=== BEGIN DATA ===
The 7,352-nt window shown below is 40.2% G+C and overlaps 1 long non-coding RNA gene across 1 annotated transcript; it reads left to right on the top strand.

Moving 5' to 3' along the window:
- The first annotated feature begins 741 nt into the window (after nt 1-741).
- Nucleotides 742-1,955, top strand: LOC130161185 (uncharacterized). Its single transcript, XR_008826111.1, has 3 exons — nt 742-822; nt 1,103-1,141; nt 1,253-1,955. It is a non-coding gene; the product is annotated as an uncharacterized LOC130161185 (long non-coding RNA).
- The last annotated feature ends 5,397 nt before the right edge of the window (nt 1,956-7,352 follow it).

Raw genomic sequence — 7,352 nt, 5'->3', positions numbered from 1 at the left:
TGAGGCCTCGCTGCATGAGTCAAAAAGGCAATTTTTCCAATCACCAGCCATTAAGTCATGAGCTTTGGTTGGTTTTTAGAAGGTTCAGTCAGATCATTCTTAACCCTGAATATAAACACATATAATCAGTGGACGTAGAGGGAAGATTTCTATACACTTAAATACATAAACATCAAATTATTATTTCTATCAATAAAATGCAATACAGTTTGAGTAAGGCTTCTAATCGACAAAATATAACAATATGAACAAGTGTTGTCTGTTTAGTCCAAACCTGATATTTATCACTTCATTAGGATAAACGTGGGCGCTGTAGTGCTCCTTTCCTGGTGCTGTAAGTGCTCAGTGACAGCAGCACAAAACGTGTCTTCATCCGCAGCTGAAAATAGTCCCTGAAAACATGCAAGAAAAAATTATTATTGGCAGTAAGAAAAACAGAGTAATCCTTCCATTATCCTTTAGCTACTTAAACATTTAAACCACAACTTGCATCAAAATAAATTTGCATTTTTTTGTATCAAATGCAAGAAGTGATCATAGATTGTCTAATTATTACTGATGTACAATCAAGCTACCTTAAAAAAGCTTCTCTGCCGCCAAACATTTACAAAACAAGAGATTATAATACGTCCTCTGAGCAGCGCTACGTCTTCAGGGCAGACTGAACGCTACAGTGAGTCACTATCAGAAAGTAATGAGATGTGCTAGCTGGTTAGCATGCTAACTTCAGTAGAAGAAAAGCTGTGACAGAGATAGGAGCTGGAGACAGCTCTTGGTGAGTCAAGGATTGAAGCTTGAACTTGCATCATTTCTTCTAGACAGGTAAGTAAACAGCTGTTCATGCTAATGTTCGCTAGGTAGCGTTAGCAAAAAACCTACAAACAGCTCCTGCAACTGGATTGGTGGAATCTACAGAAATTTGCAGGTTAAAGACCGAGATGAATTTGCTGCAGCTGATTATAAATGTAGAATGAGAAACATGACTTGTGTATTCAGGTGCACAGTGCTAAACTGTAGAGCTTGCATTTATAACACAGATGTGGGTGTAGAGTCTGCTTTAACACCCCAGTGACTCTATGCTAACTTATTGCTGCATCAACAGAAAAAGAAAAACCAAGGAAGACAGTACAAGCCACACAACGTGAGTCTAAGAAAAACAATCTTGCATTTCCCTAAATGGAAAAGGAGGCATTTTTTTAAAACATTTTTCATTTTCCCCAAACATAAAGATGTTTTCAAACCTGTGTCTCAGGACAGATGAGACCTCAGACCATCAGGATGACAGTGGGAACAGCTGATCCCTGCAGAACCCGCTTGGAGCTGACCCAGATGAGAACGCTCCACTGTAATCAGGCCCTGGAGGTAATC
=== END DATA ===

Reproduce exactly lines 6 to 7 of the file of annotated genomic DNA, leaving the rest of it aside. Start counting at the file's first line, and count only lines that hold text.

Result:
Raw genomic sequence — 7,352 nt, 5'->3', positions numbered from 1 at the left:
TGAGGCCTCGCTGCATGAGTCAAAAAGGCAATTTTTCCAATCACCAGCCATTAAGTCATGAGCTTTGGTTGGTTTTTAGAAGGTTCAGTCAGATCATTCTTAACCCTGAATATAAACACATATAATCAGTGGACGTAGAGGGAAGATTTCTATACACTTAAATACATAAACATCAAATTATTATTTCTATCAATAAAATGCAATACAGTTTGAGTAAGGCTTCTAATCGACAAAATATAACAATATGAACAAGTGTTGTCTGTTTAGTCCAAACCTGATATTTATCACTTCATTAGGATAAACGTGGGCGCTGTAGTGCTCCTTTCCTGGTGCTGTAAGTGCTCAGTGACAGCAGCACAAAACGTGTCTTCATCCGCAGCTGAAAATAGTCCCTGAAAACATGCAAGAAAAAATTATTATTGGCAGTAAGAAAAACAGAGTAATCCTTCCATTATCCTTTAGCTACTTAAACATTTAAACCACAACTTGCATCAAAATAAATTTGCATTTTTTTGTATCAAATGCAAGAAGTGATCATAGATTGTCTAATTATTACTGATGTACAATCAAGCTACCTTAAAAAAGCTTCTCTGCCGCCAAACATTTACAAAACAAGAGATTATAATACGTCCTCTGAGCAGCGCTACGTCTTCAGGGCAGACTGAACGCTACAGTGAGTCACTATCAGAAAGTAATGAGATGTGCTAGCTGGTTAGCATGCTAACTTCAGTAGAAGAAAAGCTGTGACAGAGATAGGAGCTGGAGACAGCTCTTGGTGAGTCAAGGATTGAAGCTTGAACTTGCATCATTTCTTCTAGACAGGTAAGTAAACAGCTGTTCATGCTAATGTTCGCTAGGTAGCGTTAGCAAAAAACCTACAAACAGCTCCTGCAACTGGATTGGTGGAATCTACAGAAATTTGCAGGTTAAAGACCGAGATGAATTTGCTGCAGCTGATTATAAATGTAGAATGAGAAACATGACTTGTGTATTCAGGTGCACAGTGCTAAACTGTAGAGCTTGCATTTATAACACAGATGTGGGTGTAGAGTCTGCTTTAACACCCCAGTGACTCTATGCTAACTTATTGCTGCATCAACAGAAAAAGAAAAACCAAGGAAGACAGTACAAGCCACACAACGTGAGTCTAAGAAAAACAATCTTGCATTTCCCTAAATGGAAAAGGAGGCATTTTTTTAAAACATTTTTCATTTTCCCCAAACATAAAGATGTTTTCAAACCTGTGTCTCAGGACAGATGAGACCTCAGACCATCAGGATGACAGTGGGAACAGCTGATCCCTGCAGAACCCGCTTGGAGCTGACCCAGATGAGAACGCTCCACTGTAATCAGGCCCTGGAGGTAATC